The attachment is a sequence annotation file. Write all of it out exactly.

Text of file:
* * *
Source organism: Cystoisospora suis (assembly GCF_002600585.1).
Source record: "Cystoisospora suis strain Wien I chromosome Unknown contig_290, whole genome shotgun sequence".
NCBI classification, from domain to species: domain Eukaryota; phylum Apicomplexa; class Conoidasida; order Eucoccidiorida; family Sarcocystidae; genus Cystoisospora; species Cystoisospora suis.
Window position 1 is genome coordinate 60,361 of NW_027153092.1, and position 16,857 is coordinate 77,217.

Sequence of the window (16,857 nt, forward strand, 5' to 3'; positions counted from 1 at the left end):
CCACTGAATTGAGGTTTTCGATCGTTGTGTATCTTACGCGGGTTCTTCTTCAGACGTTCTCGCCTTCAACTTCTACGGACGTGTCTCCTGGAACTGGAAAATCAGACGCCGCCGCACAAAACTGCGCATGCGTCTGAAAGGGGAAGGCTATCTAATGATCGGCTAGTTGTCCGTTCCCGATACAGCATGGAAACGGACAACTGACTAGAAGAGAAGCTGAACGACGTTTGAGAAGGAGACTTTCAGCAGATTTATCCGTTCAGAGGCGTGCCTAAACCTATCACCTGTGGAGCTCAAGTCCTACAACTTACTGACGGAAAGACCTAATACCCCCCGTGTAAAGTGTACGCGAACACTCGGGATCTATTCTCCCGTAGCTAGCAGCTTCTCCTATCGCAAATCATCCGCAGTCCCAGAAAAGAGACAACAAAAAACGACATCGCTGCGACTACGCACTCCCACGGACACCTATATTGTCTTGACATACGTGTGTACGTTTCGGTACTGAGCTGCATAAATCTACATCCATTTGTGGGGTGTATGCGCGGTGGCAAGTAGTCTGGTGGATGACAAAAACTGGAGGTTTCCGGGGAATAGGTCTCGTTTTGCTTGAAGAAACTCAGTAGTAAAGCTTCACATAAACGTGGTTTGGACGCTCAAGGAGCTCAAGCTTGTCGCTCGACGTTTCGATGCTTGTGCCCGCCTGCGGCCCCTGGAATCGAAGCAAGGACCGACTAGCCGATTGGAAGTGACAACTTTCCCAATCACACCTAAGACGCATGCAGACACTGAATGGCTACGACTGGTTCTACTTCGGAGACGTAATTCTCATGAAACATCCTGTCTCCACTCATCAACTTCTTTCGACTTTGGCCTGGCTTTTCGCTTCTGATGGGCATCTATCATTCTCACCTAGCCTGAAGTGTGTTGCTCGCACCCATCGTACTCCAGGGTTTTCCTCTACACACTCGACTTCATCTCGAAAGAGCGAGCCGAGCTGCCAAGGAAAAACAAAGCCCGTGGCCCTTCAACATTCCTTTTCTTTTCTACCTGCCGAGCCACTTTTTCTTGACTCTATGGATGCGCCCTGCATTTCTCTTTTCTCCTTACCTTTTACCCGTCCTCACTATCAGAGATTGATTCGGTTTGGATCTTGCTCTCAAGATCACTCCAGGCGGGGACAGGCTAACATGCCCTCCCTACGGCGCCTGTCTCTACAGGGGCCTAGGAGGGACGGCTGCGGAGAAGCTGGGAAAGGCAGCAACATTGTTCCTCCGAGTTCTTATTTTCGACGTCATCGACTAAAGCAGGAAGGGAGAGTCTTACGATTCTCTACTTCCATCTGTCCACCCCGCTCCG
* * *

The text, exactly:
Source organism: Cystoisospora suis (assembly GCF_002600585.1).
Source record: "Cystoisospora suis strain Wien I chromosome Unknown contig_290, whole genome shotgun sequence".
NCBI classification, from domain to species: domain Eukaryota; phylum Apicomplexa; class Conoidasida; order Eucoccidiorida; family Sarcocystidae; genus Cystoisospora; species Cystoisospora suis.
Window position 1 is genome coordinate 60,361 of NW_027153092.1, and position 16,857 is coordinate 77,217.

Sequence of the window (16,857 nt, forward strand, 5' to 3'; positions counted from 1 at the left end):
CCACTGAATTGAGGTTTTCGATCGTTGTGTATCTTACGCGGGTTCTTCTTCAGACGTTCTCGCCTTCAACTTCTACGGACGTGTCTCCTGGAACTGGAAAATCAGACGCCGCCGCACAAAACTGCGCATGCGTCTGAAAGGGGAAGGCTATCTAATGATCGGCTAGTTGTCCGTTCCCGATACAGCATGGAAACGGACAACTGACTAGAAGAGAAGCTGAACGACGTTTGAGAAGGAGACTTTCAGCAGATTTATCCGTTCAGAGGCGTGCCTAAACCTATCACCTGTGGAGCTCAAGTCCTACAACTTACTGACGGAAAGACCTAATACCCCCCGTGTAAAGTGTACGCGAACACTCGGGATCTATTCTCCCGTAGCTAGCAGCTTCTCCTATCGCAAATCATCCGCAGTCCCAGAAAAGAGACAACAAAAAACGACATCGCTGCGACTACGCACTCCCACGGACACCTATATTGTCTTGACATACGTGTGTACGTTTCGGTACTGAGCTGCATAAATCTACATCCATTTGTGGGGTGTATGCGCGGTGGCAAGTAGTCTGGTGGATGACAAAAACTGGAGGTTTCCGGGGAATAGGTCTCGTTTTGCTTGAAGAAACTCAGTAGTAAAGCTTCACATAAACGTGGTTTGGACGCTCAAGGAGCTCAAGCTTGTCGCTCGACGTTTCGATGCTTGTGCCCGCCTGCGGCCCCTGGAATCGAAGCAAGGACCGACTAGCCGATTGGAAGTGACAACTTTCCCAATCACACCTAAGACGCATGCAGACACTGAATGGCTACGACTGGTTCTACTTCGGAGACGTAATTCTCATGAAACATCCTGTCTCCACTCATCAACTTCTTTCGACTTTGGCCTGGCTTTTCGCTTCTGATGGGCATCTATCATTCTCACCTAGCCTGAAGTGTGTTGCTCGCACCCATCGTACTCCAGGGTTTTCCTCTACACACTCGACTTCATCTCGAAAGAGCGAGCCGAGCTGCCAAGGAAAAACAAAGCCCGTGGCCCTTCAACATTCCTTTTCTTTTCTACCTGCCGAGCCACTTTTTCTTGACTCTATGGATGCGCCCTGCATTTCTCTTTTCTCCTTACCTTTTACCCGTCCTCACTATCAGAGATTGATTCGGTTTGGATCTTGCTCTCAAGATCACTCCAGGCGGGGACAGGCTAACATGCCCTCCCTACGGCGCCTGTCTCTACAGGGGCCTAGGAGGGACGGCTGCGGAGAAGCTGGGAAAGGCAGCAACATTGTTCCTCCGAGTTCTTATTTTCGACGTCATCGACTAAAGCAGGAAGGGAGAGTCTTACGATTCTCTACTTCCATCTGTCCACCCCGCTCCG